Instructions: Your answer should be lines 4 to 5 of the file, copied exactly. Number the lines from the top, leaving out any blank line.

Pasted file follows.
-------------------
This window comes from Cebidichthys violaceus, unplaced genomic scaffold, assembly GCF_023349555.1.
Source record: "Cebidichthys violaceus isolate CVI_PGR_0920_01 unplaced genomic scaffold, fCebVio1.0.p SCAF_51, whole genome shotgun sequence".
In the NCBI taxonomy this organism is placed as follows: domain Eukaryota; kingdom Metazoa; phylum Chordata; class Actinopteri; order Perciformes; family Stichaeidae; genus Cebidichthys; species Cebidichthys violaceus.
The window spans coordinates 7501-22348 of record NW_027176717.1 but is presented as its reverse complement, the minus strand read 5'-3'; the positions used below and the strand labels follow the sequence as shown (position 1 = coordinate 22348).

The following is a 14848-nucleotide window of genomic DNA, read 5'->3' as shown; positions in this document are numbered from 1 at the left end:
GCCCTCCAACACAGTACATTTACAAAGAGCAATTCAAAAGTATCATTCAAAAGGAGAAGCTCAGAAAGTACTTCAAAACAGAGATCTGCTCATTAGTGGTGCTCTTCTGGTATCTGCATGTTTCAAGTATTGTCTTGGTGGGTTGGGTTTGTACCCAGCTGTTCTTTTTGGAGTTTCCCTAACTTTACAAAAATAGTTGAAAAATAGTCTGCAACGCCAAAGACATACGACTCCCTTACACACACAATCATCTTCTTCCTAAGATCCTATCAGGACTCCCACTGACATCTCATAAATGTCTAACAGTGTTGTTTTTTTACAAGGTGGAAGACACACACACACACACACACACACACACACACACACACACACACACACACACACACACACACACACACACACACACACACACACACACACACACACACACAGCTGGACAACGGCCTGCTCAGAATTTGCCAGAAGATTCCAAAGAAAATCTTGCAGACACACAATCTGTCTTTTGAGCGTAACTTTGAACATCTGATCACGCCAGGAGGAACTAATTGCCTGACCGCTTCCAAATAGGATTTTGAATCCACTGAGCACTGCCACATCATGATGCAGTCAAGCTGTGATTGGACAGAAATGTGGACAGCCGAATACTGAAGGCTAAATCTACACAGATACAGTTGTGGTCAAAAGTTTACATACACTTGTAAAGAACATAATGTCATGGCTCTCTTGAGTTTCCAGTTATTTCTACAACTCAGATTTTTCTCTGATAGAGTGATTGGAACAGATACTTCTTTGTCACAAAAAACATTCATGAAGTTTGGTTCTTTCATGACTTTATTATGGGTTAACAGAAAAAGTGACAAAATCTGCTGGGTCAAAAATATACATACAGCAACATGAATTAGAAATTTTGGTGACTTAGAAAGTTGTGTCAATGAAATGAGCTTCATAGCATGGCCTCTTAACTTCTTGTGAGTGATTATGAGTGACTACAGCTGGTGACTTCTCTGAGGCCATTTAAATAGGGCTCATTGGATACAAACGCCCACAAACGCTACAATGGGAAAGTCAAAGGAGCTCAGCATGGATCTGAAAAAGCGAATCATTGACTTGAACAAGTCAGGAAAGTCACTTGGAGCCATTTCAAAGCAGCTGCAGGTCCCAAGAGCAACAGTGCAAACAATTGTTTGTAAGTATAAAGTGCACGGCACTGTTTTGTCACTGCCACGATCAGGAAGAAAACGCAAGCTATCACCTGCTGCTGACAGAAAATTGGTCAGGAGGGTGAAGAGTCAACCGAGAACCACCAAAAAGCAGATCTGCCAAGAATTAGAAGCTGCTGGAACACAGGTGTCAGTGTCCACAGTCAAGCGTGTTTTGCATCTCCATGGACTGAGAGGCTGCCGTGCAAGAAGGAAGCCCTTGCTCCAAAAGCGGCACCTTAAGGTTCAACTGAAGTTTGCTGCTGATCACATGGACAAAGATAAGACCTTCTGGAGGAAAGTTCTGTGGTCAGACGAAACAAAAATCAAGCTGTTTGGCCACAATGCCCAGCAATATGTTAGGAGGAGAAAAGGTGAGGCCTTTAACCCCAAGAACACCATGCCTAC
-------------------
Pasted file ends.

The window spans coordinates 7501-22348 of record NW_027176717.1 but is presented as its reverse complement, the minus strand read 5'-3'; the positions used below and the strand labels follow the sequence as shown (position 1 = coordinate 22348).

The following is a 14848-nucleotide window of genomic DNA, read 5'->3' as shown; positions in this document are numbered from 1 at the left end: